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The Tennessee Conservative [By Paula Gomes] –
Proposed legislation from the Tennessee General Assembly in this year’s legislative session offers no relief for children says a source that spoke confidentially with The Tennessee Conservative.
“With tortuous reports on DCS flooding news sources, a responsible legislator might look to the functionality of the agency instead of just pumping more dollars into their coffers,” said our source.
In July 2022, Governor Bill Lee replaced his 2019 appointee Jennifer Nichols with current DCS Commissioner Margie Quin.
Both commissioners came to the agency from a background of government prosecution and criminal investigation. Nichols was a West Tennessee prosecutor, and Quin is from the Tennessee Bureau of Investigation.
“The original public policy of family reunification seems to have gotten lost in the metamorphosis of the agency from 1996 to the present,” said our source. “No one in the December 14, 2022, joint committee seemed to catch this.”
While Tennessee children languish in the state’s care, proposed legislation seems to have only one goal, and that is: To focus on Commissioner Quin’s promise of “more for your money.” Under Quin’s new administration, that means a lot more money. The budget for this agency has already reached a billion dollars a year, and her request for an additional $156 million is the largest budget expansion in a single year since its creation.
Senator Kerry Roberts (R-Springfield-District 25) and Representative John Ragan (R-Oak Ridge-District 33) proposed legislation to extend DCS past the Sunset provisions at the end of December and it passed the senate on first consideration on January 10th, 2023. This law, Tennessee Code, Title 4, Chapter 29, was created to eliminate agencies that are ineffective, and to make sure the agency is serving the welfare of Tennessee citizens.
“The senate apparently feels that no committee discussion is needed on this important legislation,” said our source. “Perhaps because they don’t want to hear from those who have been vocal about the abject failures of this agency under twelve years of a Republican administration.”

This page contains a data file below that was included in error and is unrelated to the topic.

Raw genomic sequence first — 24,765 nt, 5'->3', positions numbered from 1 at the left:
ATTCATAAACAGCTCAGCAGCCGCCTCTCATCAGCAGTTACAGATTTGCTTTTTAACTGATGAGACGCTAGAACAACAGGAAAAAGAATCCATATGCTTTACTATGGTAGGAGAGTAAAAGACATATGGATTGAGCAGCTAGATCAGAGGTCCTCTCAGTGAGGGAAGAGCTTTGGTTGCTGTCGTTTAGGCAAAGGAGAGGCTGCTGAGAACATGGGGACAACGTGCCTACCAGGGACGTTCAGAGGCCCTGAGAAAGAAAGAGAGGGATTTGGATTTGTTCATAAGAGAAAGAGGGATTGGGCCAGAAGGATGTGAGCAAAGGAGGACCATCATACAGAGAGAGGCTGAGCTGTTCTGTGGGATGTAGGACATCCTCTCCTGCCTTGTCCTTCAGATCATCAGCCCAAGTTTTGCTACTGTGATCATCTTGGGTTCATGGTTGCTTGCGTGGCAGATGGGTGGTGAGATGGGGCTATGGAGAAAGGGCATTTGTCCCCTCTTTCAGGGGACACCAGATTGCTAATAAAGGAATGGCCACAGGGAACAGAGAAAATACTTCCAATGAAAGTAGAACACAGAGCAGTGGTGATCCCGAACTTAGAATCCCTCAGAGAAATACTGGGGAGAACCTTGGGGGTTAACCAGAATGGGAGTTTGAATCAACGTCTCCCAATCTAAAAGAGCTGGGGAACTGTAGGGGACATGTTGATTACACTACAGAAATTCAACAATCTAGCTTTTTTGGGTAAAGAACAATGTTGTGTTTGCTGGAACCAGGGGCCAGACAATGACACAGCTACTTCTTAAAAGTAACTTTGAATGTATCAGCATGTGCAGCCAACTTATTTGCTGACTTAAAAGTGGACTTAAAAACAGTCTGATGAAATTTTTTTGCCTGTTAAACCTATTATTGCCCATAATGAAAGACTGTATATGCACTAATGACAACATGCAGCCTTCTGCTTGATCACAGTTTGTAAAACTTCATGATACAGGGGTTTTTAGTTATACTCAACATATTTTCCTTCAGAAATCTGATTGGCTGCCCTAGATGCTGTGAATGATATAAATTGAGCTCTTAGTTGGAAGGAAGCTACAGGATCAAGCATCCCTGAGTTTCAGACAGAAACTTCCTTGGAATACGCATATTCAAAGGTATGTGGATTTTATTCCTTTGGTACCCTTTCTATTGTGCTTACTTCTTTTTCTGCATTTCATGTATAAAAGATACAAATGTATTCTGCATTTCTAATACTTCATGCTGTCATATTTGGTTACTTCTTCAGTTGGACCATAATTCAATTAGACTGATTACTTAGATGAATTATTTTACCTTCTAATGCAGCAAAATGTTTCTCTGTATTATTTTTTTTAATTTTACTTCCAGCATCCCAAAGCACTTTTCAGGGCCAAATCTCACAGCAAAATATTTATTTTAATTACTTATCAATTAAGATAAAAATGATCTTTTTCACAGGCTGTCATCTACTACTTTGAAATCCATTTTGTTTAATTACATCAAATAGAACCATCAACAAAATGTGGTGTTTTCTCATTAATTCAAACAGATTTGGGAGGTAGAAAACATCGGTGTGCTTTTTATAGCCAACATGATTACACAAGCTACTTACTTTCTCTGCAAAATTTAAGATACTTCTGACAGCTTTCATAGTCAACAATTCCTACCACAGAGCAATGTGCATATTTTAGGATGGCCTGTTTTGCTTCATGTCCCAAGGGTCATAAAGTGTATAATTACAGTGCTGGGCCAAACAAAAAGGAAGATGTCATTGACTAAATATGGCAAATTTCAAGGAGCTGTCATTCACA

HB0203 and companion senate bill SB0037 extends the Department of Children’s Services to June 30, 2024, and requires the agency to submit quarterly reports to the chairs of the government operations committees with updates on their progress in addressing the audit findings, and requires DCS to appear before a joint evaluation committee no later than June 30, 2023.
“The public and the children of Tennessee can likely anticipate that DCS will hire (on taxpayer dollars) an expert to flesh out a better way to cover up the misery of children taken into custody by Commissioner Quin,” said our source. “As a historian of DCS, this is the way of the past and likely to continue.”
A Democrat sponsored bill would compel the agency to reduce case levels to a maximum of 20 cases per case manager necessitating an increase in hiring. While Governor Bill Lee was encouraged by the hiring of 52 new caseworkers last week, and claimed that his administration has begun to address the employee turnover problem by increasing pay for DCS staff, the agency remains woefully understaffed and will likely remain so.
“It is hard to imagine that the agency will be able to attract enough newcomers to help DCS meet this quota,” said our source. “And what if they don’t? There is no remedy. The Commissioner doesn’t go to jail or get fined for her failure to comply. It’s just another ho-hum useless piece of legislation.”
Senator Page Walley (R-Savannah-District 26), who once served as commissioner of DCS, proposes that foster parents be reimbursed for car insurance for foster children. There is no fiscal note attached to SB0164, but this expense would certainly be paid for by Tennessee taxpayers since there is no federal reimbursement for foster child car insurance.
Another Democrat bill would institute a pilot program to extend the juvenile court’s jurisdiction over juvenile offenders until the age of 25.
“This bill is a reflection of the staggering increase of a problem that Tennessee seems unable to solve,” said our source. “This bill does not suggest what should happen to those children ages 18 to 25. Nor does it suggest what kind of services these children would need. It is yet another empty promise that offers no real solution.”
About the Author: Paula Gomes is a Tennessee resident and reporter for The Tennessee Conservative. You can reach Paula at firstname.lastname@example.org.